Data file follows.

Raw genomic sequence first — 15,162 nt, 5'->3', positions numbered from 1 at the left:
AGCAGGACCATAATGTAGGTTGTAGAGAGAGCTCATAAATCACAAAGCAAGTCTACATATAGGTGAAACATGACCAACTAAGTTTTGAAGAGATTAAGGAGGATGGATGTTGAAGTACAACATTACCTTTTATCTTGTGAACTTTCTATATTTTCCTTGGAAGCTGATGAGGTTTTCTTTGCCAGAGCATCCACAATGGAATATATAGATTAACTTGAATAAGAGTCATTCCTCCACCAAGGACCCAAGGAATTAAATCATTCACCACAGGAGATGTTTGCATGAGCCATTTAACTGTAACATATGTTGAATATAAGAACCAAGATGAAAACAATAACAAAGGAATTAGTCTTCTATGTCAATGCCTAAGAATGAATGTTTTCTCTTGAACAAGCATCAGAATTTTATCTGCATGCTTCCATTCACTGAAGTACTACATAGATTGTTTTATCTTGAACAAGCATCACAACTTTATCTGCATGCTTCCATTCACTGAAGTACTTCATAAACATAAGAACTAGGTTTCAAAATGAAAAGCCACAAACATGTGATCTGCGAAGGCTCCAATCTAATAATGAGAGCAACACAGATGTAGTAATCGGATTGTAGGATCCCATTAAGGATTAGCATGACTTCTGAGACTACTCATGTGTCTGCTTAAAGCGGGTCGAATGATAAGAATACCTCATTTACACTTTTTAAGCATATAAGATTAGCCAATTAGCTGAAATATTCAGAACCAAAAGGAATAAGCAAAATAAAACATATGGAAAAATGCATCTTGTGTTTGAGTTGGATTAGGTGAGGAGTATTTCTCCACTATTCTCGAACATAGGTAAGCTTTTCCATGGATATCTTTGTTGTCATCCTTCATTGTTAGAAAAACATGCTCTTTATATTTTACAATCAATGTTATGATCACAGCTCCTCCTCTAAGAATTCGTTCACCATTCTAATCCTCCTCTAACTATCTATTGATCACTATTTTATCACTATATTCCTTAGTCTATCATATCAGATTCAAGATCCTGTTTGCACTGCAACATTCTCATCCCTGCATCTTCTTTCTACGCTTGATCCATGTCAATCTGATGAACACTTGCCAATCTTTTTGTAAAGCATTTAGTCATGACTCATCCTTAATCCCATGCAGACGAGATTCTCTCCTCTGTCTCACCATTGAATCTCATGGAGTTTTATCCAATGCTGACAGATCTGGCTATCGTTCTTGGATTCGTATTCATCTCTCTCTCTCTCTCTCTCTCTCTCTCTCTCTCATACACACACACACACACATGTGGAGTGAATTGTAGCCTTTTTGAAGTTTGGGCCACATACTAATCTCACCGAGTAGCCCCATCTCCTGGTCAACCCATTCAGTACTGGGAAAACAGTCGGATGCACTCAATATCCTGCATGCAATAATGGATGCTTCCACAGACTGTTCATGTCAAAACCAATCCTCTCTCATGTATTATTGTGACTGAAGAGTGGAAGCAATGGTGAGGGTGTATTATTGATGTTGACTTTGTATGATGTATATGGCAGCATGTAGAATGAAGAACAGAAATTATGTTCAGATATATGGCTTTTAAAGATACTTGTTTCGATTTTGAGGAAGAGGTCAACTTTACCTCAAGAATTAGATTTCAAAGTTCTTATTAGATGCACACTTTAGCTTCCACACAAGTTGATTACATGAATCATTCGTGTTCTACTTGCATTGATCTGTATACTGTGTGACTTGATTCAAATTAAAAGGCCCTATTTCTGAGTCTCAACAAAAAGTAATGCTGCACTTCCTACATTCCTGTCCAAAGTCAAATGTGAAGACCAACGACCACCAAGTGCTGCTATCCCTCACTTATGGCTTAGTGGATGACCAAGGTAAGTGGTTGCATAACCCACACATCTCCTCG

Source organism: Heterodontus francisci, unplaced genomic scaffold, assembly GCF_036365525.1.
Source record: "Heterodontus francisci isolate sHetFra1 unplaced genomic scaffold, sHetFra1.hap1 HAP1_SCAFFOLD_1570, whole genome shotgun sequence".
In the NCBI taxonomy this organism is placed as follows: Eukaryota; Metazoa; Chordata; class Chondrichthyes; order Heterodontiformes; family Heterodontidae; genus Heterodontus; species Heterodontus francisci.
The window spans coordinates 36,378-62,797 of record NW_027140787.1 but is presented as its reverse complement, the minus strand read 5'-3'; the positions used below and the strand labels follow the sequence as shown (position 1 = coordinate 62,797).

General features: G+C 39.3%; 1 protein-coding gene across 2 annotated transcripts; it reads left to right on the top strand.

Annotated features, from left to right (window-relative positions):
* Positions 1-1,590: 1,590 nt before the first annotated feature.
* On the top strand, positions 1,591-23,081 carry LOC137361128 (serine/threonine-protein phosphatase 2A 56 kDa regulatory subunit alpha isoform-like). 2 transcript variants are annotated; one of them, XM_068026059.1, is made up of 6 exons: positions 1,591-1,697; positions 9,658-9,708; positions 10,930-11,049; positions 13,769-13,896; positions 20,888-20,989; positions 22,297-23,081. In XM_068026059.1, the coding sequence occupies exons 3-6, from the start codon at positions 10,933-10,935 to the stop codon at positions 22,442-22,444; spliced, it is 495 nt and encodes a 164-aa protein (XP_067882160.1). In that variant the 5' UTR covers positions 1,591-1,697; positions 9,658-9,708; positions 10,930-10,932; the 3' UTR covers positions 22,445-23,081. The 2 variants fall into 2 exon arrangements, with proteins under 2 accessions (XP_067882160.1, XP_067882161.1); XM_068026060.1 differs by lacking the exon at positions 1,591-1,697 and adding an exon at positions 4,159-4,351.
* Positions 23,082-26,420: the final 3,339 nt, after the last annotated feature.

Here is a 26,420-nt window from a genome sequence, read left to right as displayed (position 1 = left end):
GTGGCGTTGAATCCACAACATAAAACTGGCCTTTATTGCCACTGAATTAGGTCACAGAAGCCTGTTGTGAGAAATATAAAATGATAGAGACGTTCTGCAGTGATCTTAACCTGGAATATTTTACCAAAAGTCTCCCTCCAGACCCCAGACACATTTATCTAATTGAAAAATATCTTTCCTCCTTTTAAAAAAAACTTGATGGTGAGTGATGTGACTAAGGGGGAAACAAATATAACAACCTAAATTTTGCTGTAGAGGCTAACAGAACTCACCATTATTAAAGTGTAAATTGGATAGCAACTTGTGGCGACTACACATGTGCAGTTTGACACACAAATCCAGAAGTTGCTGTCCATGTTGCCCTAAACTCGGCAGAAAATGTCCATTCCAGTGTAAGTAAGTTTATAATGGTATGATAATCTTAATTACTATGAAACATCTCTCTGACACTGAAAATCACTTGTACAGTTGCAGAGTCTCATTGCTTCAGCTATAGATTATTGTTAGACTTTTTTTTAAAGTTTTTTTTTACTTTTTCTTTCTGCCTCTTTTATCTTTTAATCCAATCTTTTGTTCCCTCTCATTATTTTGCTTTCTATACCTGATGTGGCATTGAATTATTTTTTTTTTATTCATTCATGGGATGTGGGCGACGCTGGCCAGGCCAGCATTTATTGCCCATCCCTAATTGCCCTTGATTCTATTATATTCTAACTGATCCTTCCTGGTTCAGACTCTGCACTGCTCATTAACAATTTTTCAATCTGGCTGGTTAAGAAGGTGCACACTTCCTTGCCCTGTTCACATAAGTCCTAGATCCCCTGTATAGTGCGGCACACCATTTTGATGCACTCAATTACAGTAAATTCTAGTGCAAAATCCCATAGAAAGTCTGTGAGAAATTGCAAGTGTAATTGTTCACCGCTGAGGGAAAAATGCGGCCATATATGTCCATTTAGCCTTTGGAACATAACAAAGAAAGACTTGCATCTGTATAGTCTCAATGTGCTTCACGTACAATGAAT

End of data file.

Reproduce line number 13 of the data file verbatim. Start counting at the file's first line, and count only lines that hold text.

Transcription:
GTGGCGTTGAATCCACAACATAAAACTGGCCTTTATTGCCACTGAATTAGGTCACAGAAGCCTGTTGTGAGAAATATAAAATGATAGAGACGTTCTGCAGTGATCTTAACCTGGAATATTTTACCAAAAGTCTCCCTCCAGACCCCAGACACATTTATCTAATTGAAAAATATCTTTCCTCCTTTTAAAAAAAACTTGATGGTGAGTGATGTGACTAAGGGGGAAACAAATATAACAACCTAAATTTTGCTGTAGAGGCTAACAGAACTCACCATTATTAAAGTGTAAATTGGATAGCAACTTGTGGCGACTACACATGTGCAGTTTGACACACAAATCCAGAAGTTGCTGTCCATGTTGCCCTAAACTCGGCAGAAAATGTCCATTCCAGTGTAAGTAAGTTTATAATGGTATGATAATCTTAATTACTATGAAACATCTCTCTGACACTGAAAATCACTTGTACAGTTGCAGAGTCTCATTGCTTCAGCTATAGATTATTGTTAGACTTTTTTTTAAAGTTTTTTTTTACTTTTTCTTTCTGCCTCTTTTATCTTTTAATCCAATCTTTTGTTCCCTCTCATTATTTTGCTTTCTATACCTGATGTGGCATTGAATTATTTTTTTTTTATTCATTCATGGGATGTGGGCGACGCTGGCCAGGCCAGCATTTATTGCCCATCCCTAATTGCCCTTGATTCTATTATATTCTAACTGATCCTTCCTGGTTCAGACTCTGCACTGCTCATTAACAATTTTTCAATCTGGCTGGTTAAGAAGGTGCACACTTCCTTGCCCTGTTCACATAAGTCCTAGATCCCCTGTATAGTGCGGCACACCATTTTGATGCACTCAATTACAGTAAATTCTAGTGCAAAATCCCATAGAAAGTCTGTGAGAAATTGCAAGTGTAATTGTTCACCGCTGAGGGAAAAATGCGGCCATATATGTCCATTTAGCCTTTGGAACATAACAAAGAAAGACTTGCATCTGTATAGTCTCAATGTGCTTCACGTACAATGAAT